The question that loomed over the hiring of one of Kentucky’s most famous high school basketball players for a long time has been answered.
There won’t be an endless “are they going or not? ” here.
Reed Sheppard has a scholarship offer from the University of Kentucky.
Sheppard – a 6-foot-2 guard from North Laurel High School and the son of two great British basketball greats – apparently showed enough things during the Wildcats’ first in-person visions to warrant an offer, which many fans of the Kentucky are clamoring. .
Britain’s coach John Calipari extended the scholarship offer on Friday, putting the ball in Sheppard’s court for further recruitment.
Calipari was among the head coaches in the stands Thursday night at the Hoover Metropolitan Complex, part of Sheppard’s scouting debut in July on the Adidas National Tour. Not only was Calipari there, but he brought his three assistant coaches – Orlando Antigua, Chin Coleman and Jai Lucas – a major statement that Kentucky was serious about recruiting Sheppard.
While Calipari left Alabama to recruit elsewhere on Friday, top assistant Antigua remained on center court for Sheppard’s second game of the event. Antigua saw the former British rookie score 23 points in the first half of this one. He finished with six three points, a victory for his team, and yet another example of why he deserved to be ranked among the best in the country.
After his Adidas debut on Thursday night, Sheppard was told that all of the UK coaching staff had watched him play, and he was asked what a possible Kentucky scholarship offer would mean to him.
“It would mean a lot,” he said. “Mostly mom and dad both play in Kentucky, then grow up as a Kentucky fan. And living in Kentucky, it’s every high school basketball player’s dream to play at the University of Kentucky. So that would mean a lot. But we’re just going to see how it all plays out, and however it plays out, that’s how it’s gonna play out. ”
It didn’t take long to unfold, and perhaps it should have been expected, even with Calipari’s history taking a meticulous approach to the bidding process. This one is different.
Sheppard’s parents – Jeff Sheppard and Stacey Reed Sheppard – will be forever remembered in British basketball lore. Her father was the top scorer and most notable Final Four player for the 1998 National Championship team. Her mother was one of the greatest players in the history of the program.
But Sheppard didn’t get that scholarship offer because of his last name. He deserved it.
He averaged 30.1 points per game – and shot 40.9 percent from three points – in the last season in high school, leading the State in scoring in sophomore. He was good enough earlier this spring to go from unranked nationally to No.39 in the Rivals.com ranking for the 2023 class. The more hiring analysts and national talent assessors watch Sheppard, the more they seem to like him.
He’s obviously done enough to impress Kentucky coaches.
Along the way, neither he nor his family fled the massive searchlight that was already pointed in his direction. Sheppard just turned 17 – and has two more years of high school ahead of him – but he’s already become one of the names at the center of the British basketball world. He took it all in stride.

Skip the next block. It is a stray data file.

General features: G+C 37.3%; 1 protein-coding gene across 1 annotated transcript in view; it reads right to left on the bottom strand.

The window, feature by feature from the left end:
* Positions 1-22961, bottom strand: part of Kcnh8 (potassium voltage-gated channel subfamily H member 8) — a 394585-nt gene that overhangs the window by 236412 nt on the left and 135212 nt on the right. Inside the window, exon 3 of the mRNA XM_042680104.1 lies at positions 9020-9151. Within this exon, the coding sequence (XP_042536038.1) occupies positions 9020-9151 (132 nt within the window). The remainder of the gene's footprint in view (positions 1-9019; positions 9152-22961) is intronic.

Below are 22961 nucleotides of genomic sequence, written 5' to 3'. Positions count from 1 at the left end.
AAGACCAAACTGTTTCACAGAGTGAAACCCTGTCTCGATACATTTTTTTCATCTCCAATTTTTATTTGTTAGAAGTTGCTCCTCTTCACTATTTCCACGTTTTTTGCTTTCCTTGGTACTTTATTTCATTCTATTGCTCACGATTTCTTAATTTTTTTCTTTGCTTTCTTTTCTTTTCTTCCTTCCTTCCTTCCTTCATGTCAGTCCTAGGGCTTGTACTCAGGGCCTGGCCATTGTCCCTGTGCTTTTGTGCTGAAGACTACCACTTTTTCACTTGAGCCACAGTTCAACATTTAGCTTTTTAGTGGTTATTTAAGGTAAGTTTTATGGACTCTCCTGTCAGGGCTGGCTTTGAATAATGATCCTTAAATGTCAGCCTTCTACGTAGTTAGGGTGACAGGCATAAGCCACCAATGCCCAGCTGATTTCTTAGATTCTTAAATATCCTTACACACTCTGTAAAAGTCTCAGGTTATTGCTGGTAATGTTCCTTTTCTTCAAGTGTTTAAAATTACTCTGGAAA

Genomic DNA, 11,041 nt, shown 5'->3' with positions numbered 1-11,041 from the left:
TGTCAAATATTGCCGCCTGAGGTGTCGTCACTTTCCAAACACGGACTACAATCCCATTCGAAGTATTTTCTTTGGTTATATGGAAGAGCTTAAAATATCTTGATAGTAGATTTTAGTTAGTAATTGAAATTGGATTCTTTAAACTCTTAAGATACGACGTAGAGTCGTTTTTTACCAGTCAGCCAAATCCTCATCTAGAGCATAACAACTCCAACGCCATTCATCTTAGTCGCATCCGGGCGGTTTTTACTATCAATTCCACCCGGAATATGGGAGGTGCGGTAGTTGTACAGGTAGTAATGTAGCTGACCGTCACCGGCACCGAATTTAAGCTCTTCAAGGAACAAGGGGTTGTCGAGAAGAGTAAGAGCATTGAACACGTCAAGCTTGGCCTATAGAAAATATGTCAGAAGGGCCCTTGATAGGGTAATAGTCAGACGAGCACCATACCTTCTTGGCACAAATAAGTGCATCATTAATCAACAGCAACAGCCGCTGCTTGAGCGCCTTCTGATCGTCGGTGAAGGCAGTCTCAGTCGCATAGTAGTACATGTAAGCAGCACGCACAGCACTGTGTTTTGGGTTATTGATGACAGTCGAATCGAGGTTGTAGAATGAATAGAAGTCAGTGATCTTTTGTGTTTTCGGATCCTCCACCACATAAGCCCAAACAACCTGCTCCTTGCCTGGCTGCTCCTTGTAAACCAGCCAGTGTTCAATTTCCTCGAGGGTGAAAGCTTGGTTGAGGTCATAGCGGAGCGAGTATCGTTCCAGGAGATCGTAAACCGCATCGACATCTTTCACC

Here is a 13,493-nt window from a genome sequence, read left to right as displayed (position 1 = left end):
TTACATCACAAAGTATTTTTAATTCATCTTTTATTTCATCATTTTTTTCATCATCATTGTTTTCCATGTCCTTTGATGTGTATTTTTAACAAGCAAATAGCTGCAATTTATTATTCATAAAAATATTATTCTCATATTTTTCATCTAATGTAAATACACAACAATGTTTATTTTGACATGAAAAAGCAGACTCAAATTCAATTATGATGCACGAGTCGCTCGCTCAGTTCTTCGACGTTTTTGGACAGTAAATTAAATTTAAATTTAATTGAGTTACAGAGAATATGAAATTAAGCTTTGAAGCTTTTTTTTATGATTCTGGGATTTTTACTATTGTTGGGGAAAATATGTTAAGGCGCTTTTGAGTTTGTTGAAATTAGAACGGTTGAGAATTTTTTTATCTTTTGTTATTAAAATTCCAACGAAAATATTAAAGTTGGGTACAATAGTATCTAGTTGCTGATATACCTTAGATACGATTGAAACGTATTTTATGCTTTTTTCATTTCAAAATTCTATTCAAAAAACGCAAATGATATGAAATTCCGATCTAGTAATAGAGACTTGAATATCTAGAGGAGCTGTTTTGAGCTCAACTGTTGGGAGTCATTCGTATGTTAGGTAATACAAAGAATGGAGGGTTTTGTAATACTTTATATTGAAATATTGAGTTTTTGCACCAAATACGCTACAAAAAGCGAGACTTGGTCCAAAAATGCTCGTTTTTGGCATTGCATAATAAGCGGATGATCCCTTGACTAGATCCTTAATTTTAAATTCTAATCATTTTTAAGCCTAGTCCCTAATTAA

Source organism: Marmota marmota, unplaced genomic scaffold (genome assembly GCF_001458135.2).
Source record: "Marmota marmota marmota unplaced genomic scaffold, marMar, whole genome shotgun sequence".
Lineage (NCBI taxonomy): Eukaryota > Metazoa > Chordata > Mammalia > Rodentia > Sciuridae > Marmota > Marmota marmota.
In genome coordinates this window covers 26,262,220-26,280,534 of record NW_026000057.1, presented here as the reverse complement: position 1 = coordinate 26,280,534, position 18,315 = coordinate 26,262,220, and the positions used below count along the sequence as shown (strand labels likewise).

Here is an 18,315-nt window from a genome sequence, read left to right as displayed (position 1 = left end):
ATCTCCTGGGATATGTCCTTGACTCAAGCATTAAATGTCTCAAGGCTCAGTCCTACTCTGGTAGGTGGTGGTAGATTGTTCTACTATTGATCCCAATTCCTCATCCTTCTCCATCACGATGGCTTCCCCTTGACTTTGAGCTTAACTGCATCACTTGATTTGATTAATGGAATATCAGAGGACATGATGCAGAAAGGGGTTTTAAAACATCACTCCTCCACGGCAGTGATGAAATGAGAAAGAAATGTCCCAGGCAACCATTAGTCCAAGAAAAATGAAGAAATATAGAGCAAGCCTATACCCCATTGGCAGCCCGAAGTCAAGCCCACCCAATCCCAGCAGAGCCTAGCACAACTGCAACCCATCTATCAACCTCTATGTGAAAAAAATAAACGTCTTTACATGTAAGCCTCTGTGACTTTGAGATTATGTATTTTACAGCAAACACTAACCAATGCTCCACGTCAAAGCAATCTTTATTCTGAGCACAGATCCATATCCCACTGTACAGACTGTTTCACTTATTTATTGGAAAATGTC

His dad, who knows a thing or two about British basketball, believes – if he ends up picking the Wildcats – he’ll take a similar approach to the pressure that comes with playing Kentucky.
Jeff Sheppard noted that – for a player whose basketball dreams are as big as his son’s – there will always be an oversized wait for success, no matter what jersey he wears.
“More than anything, wherever he ends up we just want him to be himself,” said the former British star. “And wherever he ends up, there’s going to be pressure. And the expectations. And that’s not a bad thing. When you give your son some of these leaders in this gym, they are able to manage and guide him. You look around, there are elite leaders all around. So you kind of have to trust them to navigate the process as well. “
Reed, who lives about 75 miles south of Lexington, admitted he had grown up as a Kentucky fan. He still has British stuff relating to his father’s time in his bedroom, as well as items celebrating newer Calipari-era stars like John Wall, Anthony Davis and Devin Booker.
“We watch every Kentucky game, as a family, when we’re all at home,” he said. “I grew up as a Kentucky fan and I love Kentucky. Coach Cal has done a really good job of bringing players into the league, and he’s had great success in tournaments. I think he’s a good coach.
That said, there is no indication that this British offer will immediately end Sheppard’s recruiting. It has plenty of other great options. Louisville also extended a scholarship offer and – earlier this week – Sheppard said Gozaga, Virginia, Indiana and Clemson were among the other programs that recruit him heavily. There will surely be other big names joining the mix in the near future.
Or maybe Kentucky’s offer will scare other suitors off. Time will tell us.
What seems clear is that Sheppard won’t be scared off by the UK basketball scene or the possibility of Calipari bringing in other star players – more famous rookies – that might make it harder for him to play. big minutes right away.
“Wherever you go… you just can’t think you’re going to be able to play right away,” he said. “You’re going to have to work for that and get into the gym and improve and take on all your teammates, and work for one of the five starting spots.”